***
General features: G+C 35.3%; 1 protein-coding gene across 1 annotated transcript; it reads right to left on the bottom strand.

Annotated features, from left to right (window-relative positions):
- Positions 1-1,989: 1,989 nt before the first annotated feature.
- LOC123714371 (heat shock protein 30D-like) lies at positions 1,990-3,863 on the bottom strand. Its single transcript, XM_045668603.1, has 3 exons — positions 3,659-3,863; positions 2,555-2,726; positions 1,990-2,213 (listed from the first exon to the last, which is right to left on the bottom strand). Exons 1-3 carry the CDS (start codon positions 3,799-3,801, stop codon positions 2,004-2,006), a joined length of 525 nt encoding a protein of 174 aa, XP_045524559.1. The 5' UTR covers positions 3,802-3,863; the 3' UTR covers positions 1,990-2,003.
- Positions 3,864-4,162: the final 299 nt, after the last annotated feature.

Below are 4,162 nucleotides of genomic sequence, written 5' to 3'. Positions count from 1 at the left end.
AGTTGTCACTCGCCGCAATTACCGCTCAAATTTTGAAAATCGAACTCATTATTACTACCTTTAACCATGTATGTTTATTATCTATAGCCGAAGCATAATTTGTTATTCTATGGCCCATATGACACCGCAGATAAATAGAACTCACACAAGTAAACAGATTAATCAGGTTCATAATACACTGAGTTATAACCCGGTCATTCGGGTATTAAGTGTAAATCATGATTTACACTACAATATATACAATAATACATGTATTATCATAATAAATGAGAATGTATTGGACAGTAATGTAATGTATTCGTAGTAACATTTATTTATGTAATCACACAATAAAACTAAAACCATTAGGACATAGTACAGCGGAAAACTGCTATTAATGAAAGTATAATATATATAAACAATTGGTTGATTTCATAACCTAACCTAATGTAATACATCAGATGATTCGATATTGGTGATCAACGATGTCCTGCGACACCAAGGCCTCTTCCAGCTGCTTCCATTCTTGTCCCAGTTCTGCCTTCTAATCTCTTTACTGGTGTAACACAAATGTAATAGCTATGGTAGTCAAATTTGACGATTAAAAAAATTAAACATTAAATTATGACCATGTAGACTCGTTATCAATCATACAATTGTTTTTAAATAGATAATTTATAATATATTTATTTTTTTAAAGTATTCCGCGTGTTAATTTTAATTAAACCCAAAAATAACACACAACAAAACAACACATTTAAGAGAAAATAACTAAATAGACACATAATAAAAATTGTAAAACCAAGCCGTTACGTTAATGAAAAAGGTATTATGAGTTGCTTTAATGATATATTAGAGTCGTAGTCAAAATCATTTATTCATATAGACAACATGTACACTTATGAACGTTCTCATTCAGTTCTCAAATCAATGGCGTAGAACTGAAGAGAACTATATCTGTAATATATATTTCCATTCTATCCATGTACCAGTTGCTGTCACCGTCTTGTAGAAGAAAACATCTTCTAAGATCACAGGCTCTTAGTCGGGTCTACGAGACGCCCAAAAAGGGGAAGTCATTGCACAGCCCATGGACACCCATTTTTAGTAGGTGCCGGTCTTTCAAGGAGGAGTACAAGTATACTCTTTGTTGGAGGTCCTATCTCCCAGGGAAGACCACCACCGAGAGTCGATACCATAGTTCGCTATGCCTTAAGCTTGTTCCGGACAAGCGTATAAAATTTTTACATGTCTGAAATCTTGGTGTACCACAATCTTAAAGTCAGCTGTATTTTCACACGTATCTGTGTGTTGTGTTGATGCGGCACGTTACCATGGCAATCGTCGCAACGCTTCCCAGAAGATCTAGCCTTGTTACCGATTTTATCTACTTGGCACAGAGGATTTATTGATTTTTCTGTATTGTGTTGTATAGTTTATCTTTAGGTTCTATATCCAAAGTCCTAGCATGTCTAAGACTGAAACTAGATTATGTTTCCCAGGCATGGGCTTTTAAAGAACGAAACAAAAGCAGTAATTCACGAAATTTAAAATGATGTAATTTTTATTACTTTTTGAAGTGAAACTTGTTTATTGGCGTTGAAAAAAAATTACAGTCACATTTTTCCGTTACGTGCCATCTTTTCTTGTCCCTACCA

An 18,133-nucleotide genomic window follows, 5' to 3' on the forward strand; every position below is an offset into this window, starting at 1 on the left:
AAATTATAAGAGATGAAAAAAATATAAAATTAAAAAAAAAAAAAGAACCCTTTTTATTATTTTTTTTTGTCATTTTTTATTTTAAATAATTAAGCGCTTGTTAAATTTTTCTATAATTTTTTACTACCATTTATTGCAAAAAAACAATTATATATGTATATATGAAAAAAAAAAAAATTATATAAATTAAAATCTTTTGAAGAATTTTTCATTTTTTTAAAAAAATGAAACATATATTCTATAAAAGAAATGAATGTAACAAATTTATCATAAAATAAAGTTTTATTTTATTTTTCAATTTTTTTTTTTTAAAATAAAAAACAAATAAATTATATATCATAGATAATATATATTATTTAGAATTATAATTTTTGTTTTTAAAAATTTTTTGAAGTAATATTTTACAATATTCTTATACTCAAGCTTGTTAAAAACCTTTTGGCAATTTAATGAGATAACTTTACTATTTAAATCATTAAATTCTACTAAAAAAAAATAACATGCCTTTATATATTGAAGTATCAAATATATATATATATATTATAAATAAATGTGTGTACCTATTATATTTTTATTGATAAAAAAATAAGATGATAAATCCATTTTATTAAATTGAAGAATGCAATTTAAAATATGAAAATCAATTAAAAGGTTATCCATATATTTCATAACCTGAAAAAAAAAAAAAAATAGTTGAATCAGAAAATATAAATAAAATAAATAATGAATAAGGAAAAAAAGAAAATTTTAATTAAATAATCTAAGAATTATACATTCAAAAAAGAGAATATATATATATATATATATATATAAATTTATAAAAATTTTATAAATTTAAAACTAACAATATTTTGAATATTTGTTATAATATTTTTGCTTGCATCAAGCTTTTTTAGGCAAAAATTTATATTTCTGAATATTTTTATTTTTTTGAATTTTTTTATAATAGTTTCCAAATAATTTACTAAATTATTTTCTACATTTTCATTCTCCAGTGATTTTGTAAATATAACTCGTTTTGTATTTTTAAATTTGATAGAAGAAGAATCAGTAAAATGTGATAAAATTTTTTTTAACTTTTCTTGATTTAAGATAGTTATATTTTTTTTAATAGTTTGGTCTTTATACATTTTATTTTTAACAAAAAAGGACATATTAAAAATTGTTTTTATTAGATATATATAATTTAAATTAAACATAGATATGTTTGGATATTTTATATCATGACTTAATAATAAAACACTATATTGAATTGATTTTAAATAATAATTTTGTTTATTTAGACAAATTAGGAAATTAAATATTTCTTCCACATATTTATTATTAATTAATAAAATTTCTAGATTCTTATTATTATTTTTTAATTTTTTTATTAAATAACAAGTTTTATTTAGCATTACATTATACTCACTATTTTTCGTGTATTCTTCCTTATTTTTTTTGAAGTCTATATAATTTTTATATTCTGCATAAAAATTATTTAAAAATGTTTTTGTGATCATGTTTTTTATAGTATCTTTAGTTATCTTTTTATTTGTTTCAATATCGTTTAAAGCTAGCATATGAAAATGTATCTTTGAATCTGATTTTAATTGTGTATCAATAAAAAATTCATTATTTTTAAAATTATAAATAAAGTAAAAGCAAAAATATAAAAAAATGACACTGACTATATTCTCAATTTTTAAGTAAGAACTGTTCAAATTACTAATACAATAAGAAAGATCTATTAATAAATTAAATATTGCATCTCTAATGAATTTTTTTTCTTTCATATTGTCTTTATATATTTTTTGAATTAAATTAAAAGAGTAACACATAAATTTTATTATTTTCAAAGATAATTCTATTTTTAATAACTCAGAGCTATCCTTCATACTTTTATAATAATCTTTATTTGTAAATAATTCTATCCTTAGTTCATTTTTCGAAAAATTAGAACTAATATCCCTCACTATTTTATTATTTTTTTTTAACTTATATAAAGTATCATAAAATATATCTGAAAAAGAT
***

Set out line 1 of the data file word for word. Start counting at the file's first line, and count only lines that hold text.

General features: G+C 35.3%; 1 protein-coding gene across 1 annotated transcript; it reads right to left on the bottom strand.